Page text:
From the Fed to the European currency crisis, this is what lies behind this sell-off in financial markets

Not a bad plan to start hitting the market, says Alicia Levine of BNY

Stocks fell sharply, bond yields rose and the dollar strengthened Friday as investors heeded the Federal Reserve’s signal that its battle with inflation could result in much higher interest rates and a recession.

Friday’s sell-off was global, in a week in which the Fed raised interest rates by three quarters of a point and other central banks raised their own rates to combat global inflation trends.

The S&P 500 closed down 1.7% at 3,693 Friday, after temporarily dropping to 3,647, below its June closing low of 3,666. The Dow Jones Industrial Average ended Friday’s volatile session at 29,890, a loss of 486 points and a fresh low for the year.

European markets fell more, with the UK’s FTSE and Germany’s DAX both closing down around 2%, and France’s CAC down 2.3%.

Weak PMI data on manufacturing and services from Europe Friday, and Thursday’s Bank of England warning that the country was already in recession added to the negative spiral. The UK government also rocked markets Friday with the announcement of plans for tax cuts and investment incentives to help its economy.

Fed ‘support’ recession

Stocks took a more negative tone earlier this week, after the Fed raised interest rates Wednesday by three quarters of a point and forecast it could raise the funds rate to a high of 4.6% as early as next year. That rate is now 3% to 3.25% now.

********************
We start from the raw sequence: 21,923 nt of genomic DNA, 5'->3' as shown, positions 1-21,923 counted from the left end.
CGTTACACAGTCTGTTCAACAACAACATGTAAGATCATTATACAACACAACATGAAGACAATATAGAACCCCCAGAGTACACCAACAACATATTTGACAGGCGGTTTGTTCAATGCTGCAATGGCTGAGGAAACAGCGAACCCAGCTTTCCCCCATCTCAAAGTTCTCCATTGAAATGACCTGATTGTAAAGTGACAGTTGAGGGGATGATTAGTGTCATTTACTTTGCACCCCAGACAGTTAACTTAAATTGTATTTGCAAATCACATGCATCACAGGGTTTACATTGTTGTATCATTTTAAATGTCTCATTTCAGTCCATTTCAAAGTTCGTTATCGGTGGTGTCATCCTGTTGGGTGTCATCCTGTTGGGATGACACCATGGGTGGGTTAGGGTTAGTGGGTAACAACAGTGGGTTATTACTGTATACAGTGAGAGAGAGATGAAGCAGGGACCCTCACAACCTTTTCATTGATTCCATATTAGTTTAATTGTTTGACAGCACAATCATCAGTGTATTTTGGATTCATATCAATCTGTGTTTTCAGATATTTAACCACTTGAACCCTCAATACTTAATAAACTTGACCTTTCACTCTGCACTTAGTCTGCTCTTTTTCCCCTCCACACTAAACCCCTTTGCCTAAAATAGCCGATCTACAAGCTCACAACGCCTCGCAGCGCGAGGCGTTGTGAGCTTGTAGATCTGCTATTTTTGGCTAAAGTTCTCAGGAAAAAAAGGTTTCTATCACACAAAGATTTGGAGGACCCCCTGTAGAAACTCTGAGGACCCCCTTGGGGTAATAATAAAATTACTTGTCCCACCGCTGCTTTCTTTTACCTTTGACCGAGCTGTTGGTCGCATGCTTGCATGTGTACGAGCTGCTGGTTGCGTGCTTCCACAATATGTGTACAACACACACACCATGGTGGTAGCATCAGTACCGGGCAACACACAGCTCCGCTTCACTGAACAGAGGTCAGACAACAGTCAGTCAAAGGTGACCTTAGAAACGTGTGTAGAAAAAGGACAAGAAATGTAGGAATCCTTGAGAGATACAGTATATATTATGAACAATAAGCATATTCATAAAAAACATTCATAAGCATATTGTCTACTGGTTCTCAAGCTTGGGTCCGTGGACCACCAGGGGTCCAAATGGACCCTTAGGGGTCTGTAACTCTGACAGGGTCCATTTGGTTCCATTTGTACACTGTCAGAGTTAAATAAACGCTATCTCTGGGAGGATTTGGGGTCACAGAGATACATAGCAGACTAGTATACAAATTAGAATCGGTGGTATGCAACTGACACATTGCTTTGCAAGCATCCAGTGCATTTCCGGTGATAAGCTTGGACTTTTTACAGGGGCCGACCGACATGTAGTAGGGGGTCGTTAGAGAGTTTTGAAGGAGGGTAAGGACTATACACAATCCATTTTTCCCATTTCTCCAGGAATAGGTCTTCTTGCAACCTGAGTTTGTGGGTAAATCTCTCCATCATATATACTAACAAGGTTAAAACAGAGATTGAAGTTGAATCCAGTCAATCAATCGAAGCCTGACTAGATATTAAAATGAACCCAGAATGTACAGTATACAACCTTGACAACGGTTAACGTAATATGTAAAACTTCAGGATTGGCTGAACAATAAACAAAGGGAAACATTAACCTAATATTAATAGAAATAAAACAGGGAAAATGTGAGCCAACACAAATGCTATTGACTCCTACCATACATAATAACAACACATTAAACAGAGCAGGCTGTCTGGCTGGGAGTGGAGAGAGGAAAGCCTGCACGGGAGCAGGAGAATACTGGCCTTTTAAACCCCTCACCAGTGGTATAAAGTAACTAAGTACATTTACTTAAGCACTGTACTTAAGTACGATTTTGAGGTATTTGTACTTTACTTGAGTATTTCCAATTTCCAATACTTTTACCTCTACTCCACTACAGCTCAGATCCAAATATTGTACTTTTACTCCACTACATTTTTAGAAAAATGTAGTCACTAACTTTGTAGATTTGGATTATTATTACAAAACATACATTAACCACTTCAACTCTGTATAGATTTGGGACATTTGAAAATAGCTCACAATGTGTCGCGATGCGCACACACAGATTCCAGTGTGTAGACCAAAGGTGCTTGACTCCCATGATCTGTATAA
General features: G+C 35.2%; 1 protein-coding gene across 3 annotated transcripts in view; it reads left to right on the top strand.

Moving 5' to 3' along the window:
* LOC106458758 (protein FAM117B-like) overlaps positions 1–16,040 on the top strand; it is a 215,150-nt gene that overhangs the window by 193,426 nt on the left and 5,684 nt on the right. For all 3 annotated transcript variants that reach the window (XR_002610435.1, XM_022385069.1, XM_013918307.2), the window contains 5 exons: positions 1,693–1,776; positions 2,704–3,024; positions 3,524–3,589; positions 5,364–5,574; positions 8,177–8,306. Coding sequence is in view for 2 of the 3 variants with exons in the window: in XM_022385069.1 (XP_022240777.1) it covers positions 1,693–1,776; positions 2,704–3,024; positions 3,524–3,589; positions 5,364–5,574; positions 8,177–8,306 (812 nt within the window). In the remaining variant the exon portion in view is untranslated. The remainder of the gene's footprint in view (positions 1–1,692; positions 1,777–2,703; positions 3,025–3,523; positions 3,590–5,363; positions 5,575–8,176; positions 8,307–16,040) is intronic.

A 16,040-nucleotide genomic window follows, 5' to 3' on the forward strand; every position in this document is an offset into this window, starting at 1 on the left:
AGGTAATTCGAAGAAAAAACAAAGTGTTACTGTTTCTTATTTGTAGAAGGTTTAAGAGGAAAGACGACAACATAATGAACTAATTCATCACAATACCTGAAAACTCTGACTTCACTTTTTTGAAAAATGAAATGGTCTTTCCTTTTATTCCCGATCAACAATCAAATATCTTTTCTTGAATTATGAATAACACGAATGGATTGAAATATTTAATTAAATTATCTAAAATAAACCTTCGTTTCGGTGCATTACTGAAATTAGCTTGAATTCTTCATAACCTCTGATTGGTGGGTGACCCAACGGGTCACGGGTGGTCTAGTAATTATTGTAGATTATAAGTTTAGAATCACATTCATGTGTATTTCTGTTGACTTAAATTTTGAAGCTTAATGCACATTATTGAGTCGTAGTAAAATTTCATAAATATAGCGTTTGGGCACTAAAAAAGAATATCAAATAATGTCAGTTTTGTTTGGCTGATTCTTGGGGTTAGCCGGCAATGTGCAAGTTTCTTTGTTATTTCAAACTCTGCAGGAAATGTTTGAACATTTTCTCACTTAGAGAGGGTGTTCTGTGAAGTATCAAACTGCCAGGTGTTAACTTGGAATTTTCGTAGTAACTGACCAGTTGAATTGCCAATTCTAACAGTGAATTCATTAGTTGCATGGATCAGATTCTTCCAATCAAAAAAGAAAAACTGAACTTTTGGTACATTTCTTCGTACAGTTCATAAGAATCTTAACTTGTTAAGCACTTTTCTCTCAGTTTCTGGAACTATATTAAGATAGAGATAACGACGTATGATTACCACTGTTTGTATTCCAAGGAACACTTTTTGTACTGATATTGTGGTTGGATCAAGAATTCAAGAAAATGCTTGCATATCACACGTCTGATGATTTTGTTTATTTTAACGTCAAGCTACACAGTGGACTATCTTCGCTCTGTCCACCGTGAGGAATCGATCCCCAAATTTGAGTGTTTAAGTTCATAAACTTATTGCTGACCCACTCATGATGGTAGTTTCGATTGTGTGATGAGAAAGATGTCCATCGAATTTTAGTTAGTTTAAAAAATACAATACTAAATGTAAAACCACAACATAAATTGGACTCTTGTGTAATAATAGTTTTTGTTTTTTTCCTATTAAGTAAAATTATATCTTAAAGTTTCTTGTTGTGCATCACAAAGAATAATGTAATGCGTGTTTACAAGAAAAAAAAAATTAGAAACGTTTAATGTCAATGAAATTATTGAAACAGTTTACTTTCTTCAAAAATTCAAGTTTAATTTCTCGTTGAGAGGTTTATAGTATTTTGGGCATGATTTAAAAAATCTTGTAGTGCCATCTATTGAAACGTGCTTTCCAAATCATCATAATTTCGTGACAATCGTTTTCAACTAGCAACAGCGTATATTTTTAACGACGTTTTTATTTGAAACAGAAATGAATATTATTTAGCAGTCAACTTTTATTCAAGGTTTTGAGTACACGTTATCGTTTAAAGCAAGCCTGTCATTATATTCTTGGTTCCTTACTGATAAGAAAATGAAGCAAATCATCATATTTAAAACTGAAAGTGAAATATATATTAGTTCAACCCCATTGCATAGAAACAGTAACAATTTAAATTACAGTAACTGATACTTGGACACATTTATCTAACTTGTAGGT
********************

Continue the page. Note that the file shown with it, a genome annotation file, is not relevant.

“Inflation and rising interest rates are not a US phenomenon. They are also a challenge for global markets,” said Michael Arone, chief investment strategist at State Street Global Advisors. “Obviously the economy is slowing but inflation is picking up and central banks are having to deal with it. Turns to Europe, ECB [European Central Bank] raise interest rates from negative to something positive at a time when they have an energy crisis and war in their backyard.”

The Fed also expects unemployment to rise to 4.4% next year, from 3.7%. Fed Chair Jerome Powell emphatically warned the Fed will do what it needs to do to crush inflation.

“By essentially supporting the idea of ​​a recession, Powell is starting the emotional phase of a bear market,” said Julian Emanuel, head of equities, derivatives and quantitative strategy at Evercore ISI. “The bad news is that you see and you will continue to see it in the near term in the indiscriminate selling of almost every asset. The good news is that the endgame of almost every bear market we have ever seen, and that will come in September and October, in which is historically normal.”

Recession fears also sent the commodity complex lower, with metals and agricultural commodities all selling overall. West Texas Intermediate futures fell about 6% to just over $78 a barrel, their lowest price since early January.

Europe, Pound impact

As the US stock market opens, Treasury yields drop from highs and interest rates in other countries fall as well. The UK government’s announcement of a grand plan to cut taxes added to the country’s debt turbulence and hit British sterling hard. 2-year British Gilt yields 3.95%, a rate that was at 1.71% in early August. The US 2-year Treasury was at 4.19%, down from highs above 4.25%. Bond yields move inversely with prices.